Renewable Heat Incentive faces new criticism

The future introduction of the Renewable Heat Incentive in its current form has been hit with a further blow after claims hit news headlines that the devices are too expensive and unreliable, especially for industrial users.

The Renewable Heat Incentive is due to be launched on April 1 next year and is expected to give around £1,000 a year to households that generate their own heat using green technologies like solar water heating collectors. However, gas bills have been predicted to rise by up to £104 for domestic users and a massive £321 for industrial users by the end of the decade.

These findings appear to have enraged big energy using firms who have argued that the 40 per cent rise in bills could call time on their businesses.

According to a report in The Daily Telegraph today, government sources said the Renewable Heat Incentive in its current form would not be introduced and is likely to be either highly modified and scaled back or scrapped altogether.

If it comes to the latter, then it will be a huge blow for the industry with many firms midway into preparations for the incentive following the success of the Feed-in Tariff.

And to further the blow for the Renewable Heat Incentive is the upcoming results of an unpublished trial by the Energy Saving Trust on heat pumps that has found the technology is only “variably” effective at heating homes.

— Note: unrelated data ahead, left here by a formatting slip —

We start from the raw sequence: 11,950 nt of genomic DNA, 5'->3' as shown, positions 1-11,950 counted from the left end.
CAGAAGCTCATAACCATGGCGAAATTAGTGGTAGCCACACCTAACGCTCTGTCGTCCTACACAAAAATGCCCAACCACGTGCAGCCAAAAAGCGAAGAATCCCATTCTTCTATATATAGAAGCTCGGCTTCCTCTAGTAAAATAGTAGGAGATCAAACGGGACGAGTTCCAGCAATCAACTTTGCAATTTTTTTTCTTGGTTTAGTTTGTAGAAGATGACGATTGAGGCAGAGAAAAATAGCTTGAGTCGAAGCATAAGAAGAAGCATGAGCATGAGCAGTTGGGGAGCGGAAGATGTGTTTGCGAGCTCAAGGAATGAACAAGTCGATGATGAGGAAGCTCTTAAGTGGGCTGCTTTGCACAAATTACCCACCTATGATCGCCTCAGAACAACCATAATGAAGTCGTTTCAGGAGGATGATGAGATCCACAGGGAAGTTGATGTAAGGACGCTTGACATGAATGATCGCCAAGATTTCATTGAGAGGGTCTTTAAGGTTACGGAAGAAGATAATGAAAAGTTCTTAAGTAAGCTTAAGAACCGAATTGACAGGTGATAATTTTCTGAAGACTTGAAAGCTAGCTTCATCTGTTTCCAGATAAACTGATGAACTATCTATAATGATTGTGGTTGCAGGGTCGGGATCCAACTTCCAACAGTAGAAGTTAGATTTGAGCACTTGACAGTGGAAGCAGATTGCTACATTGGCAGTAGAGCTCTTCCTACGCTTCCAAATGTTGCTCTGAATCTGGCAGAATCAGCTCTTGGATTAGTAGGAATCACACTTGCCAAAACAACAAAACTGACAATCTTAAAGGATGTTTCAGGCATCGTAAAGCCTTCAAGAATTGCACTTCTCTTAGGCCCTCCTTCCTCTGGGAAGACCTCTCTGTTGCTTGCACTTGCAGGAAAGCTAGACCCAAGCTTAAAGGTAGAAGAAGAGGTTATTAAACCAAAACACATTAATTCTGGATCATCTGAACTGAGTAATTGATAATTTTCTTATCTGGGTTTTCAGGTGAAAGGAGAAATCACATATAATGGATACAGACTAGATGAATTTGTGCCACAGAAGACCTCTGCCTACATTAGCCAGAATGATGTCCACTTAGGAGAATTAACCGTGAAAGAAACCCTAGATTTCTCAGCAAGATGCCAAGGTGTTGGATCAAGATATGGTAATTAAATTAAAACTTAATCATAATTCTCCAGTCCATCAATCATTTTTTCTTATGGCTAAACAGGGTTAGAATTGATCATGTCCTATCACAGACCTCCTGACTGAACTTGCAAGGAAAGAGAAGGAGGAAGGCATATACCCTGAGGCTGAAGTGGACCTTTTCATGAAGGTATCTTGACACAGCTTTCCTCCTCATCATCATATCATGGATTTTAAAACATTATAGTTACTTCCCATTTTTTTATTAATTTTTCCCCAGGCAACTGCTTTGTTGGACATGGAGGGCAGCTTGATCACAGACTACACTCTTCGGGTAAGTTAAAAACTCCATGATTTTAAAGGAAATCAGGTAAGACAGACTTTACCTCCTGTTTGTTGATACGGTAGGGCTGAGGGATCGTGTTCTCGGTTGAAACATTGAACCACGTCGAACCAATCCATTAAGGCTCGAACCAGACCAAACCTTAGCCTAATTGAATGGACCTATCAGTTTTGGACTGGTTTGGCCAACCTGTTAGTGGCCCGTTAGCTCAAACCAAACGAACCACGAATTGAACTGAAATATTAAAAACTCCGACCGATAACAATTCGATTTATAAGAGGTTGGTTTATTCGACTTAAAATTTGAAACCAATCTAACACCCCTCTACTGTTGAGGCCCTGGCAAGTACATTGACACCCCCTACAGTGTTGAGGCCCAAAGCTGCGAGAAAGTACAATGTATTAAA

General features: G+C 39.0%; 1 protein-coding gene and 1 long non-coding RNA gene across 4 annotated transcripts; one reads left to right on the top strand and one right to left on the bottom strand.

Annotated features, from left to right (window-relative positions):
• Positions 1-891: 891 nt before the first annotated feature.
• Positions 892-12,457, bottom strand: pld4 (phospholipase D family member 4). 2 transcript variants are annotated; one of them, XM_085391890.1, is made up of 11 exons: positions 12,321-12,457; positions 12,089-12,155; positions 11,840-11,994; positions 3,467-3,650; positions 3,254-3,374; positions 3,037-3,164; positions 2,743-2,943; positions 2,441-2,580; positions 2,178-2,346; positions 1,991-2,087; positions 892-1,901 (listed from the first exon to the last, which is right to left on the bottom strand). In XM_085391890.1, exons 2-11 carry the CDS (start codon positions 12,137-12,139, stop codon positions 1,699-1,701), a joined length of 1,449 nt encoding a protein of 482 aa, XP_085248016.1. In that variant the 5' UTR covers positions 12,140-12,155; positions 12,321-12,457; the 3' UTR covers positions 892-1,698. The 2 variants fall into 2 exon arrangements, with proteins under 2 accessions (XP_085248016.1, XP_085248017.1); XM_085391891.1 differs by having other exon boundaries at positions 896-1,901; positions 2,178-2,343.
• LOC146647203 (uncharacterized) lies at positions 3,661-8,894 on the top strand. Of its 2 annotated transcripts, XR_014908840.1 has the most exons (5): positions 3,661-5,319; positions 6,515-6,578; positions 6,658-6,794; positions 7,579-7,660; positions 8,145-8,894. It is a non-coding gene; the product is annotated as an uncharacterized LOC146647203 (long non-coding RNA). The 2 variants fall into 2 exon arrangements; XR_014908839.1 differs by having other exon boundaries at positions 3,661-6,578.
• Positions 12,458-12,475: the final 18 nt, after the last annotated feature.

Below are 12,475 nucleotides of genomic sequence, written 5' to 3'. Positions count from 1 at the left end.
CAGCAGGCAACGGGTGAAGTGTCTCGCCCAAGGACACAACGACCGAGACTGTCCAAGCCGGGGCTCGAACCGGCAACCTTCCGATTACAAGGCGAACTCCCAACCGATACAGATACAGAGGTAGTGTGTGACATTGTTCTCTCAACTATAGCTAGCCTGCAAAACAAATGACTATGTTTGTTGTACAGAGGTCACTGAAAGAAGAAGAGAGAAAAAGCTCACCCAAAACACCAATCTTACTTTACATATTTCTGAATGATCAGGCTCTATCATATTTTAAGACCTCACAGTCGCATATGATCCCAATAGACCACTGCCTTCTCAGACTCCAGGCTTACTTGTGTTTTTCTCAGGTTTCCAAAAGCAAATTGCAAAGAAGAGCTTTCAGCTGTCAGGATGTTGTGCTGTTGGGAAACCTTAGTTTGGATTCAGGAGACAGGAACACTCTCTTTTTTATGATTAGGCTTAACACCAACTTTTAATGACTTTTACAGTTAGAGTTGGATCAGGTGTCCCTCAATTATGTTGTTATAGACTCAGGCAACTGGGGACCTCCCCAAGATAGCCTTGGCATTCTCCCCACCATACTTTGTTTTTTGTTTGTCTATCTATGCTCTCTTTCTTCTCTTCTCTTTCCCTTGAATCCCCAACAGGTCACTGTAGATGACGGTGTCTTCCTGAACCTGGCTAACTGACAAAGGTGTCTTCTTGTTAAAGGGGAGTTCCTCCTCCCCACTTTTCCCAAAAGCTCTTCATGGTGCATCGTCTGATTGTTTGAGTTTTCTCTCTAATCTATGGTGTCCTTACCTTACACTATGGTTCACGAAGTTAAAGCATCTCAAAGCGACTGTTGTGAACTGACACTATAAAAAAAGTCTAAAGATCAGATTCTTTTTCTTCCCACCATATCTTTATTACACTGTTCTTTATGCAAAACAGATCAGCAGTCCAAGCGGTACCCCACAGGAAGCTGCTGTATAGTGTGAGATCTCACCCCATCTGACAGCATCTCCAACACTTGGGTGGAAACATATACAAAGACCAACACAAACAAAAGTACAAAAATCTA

The body has revealed that not only does the technology not necessarily save money, it also might not reduced carbon emissions either as it is very depended on the size of the home, the amount of insulation in the home and other defining factors.

The full report isn’t due to be released until later in the year after being postponed on more than one occasion.

Not all hope is lost for the incentive however, with a number of ministers reaffirming the coalition government’s commitment to encouraging homeowners to switch to green technology including heat pumps.

But with the Renewable Heat Incentive introduction date just eight months away, renewable companies are desperate for a final and conclusive answer to the ongoing questioning of the likelihood of the scheme ever seeing the light of day.

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